One's a life-long speed skater, and the other is fairly fresh to the sport. Zack McLaren and Amy Cave bring different perspectives when it comes to short track beginnings but last week they shared the exhilarating experience of competing at the Canadian Age Class short track speed skating championships in Montreal.
Both PoCo Lightning Speedskating Club members posted impressive marks in their events, with McLaren earning the top mark among B.C. men's junior A skaters, standing 10 th overall in Canada.
For Cave, 15, her national debut saw an impressive third place showing among B.C. skaters, and 14 th among all other junior B girl competitors.
"I think I did pretty good and I really enjoyed the different experience," remarked Cave, who only picked up the sport three years ago. "I fell in one race and that was one of only two times I've fallen this season."
Eighteen-year-old McLaren was in his fifth national championships but making his first foray into the junior A division. Racing in 500-, 1000-, 1500-and 3000-metre events, the Riverside Secondary student found his stride and got a taste of a new elite level.
"I was up against two guys at the top of the division (in the semifinal) and I stuck with them for much of the race until I got taken out - that was a bit of a bummer."
It seems like long blades have always been a part of McLaren's life, having started as a six-year-old.
He's climbed the ranks of B.C.'s best but is at the stage where, with high school ending and a growing resume against national-level competition, university and speedskating could possibly pull him to either national training facilities in Montreal or Calgary.
"It's been a target for me for a while," said McLaren. "I've been thinking about the next step and how I've put in so much time and effort in a sport I love - that would be a natural progression."
A right winger in the Tri-City Predators hockey program, Cave had her interest peaked in speedskating after attending a 2010 Olympic race. From there it was just a question of when.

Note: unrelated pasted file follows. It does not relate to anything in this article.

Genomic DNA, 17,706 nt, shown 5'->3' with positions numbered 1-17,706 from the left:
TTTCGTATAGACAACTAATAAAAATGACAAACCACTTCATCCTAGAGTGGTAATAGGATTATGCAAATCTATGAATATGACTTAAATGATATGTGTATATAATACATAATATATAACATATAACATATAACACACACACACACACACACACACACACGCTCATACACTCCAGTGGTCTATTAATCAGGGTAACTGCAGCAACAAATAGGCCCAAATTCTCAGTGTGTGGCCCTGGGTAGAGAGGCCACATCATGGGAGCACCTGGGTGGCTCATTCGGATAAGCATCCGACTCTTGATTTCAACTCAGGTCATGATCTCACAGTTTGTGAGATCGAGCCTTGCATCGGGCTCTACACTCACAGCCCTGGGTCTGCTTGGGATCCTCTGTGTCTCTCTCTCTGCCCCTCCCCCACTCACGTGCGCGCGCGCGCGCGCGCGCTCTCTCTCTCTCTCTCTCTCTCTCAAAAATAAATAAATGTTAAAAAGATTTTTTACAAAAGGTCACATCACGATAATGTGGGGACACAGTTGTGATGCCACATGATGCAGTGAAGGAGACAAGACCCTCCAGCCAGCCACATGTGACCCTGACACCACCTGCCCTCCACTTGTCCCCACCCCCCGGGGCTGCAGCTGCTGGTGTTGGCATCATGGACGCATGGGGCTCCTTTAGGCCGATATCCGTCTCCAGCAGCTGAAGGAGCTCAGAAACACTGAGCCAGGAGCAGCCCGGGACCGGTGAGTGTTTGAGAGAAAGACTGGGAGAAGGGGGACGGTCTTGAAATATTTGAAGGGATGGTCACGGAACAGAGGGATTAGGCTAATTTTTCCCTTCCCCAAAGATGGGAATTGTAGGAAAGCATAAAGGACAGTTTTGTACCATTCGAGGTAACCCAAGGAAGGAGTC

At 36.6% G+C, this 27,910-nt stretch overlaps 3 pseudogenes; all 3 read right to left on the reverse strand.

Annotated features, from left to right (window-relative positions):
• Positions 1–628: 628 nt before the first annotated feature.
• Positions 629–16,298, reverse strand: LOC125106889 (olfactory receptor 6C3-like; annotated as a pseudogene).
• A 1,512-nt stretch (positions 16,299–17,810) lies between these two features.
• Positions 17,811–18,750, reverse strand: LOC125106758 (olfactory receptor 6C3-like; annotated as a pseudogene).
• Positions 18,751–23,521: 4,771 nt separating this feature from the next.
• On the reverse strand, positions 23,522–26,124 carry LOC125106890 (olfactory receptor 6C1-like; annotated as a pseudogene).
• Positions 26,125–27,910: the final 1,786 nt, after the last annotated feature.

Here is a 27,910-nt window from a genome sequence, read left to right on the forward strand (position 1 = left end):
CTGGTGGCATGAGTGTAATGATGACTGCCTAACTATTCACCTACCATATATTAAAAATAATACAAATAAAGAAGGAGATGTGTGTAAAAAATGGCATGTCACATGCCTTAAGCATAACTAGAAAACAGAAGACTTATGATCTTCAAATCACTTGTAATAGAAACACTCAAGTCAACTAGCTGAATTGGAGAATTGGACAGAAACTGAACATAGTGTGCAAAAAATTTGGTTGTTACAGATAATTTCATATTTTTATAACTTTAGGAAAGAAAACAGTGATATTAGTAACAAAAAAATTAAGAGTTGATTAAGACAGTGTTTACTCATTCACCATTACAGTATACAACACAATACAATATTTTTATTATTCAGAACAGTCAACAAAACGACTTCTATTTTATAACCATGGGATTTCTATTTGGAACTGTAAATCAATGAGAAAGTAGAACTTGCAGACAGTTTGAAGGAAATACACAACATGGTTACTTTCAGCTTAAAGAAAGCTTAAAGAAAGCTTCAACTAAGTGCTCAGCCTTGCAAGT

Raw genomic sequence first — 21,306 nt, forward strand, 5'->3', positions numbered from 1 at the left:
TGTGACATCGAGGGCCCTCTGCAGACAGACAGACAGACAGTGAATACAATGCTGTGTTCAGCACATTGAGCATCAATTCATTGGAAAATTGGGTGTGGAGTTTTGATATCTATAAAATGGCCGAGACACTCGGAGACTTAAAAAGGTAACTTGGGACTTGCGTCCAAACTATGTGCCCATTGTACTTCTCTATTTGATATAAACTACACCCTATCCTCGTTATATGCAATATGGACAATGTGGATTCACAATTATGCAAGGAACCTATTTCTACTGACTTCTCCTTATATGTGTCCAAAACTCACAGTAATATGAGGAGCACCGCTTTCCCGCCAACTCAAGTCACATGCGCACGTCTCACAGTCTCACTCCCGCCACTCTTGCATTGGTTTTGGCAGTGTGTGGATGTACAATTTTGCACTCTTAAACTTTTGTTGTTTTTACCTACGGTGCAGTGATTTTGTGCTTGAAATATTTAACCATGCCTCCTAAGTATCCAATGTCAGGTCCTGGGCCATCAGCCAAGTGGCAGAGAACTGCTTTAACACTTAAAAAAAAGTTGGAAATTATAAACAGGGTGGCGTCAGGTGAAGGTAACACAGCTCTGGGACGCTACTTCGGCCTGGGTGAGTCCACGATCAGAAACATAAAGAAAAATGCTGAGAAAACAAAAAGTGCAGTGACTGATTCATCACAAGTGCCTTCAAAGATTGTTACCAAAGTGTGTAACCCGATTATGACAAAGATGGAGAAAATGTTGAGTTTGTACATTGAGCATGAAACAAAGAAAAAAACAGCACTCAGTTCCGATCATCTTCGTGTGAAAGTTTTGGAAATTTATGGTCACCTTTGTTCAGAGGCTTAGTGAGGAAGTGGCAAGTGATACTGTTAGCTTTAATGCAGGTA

"I saw it and I thought it was real cool," said Cave. "I just had to try it."
Despite 10 years of playing hockey, there was much to learn. But each obstacle, like using a lower, crouching position on long blades, peeled away like another lap around the rink. Soon, the Dr. Charles Best student was rising up the B.C. charts.
She's eager to credit the Lightning coaches for helping her make quick strides - Barb Beck, Lucy Kim and Louise McLaren, Zack's mom.
Like McLaren, Cave is most comfortable in the longer lengths of 1500-and 3000-metres. So there was some personal satisfaction in her performance in the 1000m event, matching stride with stride with 16 and 17 year olds.
"It was one of my better races. You had to have a real good race to qualify for the quarterfinal, where you'd meet the best," she said. "In the quarterfinal
I was really nervous for the whole thing, but it seems I was nervous for all the longer distances."
She finished third.
Cave is now ready to hang up her hockey gear after 10 years and turn the spotlight on short track, although she admits she'll miss chasing the puck. However, those years barreling down the wing continue to influence her skating.
"I guess I'm pretty aggressive because of all that hockey," she said with a laugh. "Sometimes I get disqualified because I do a little too much pushing."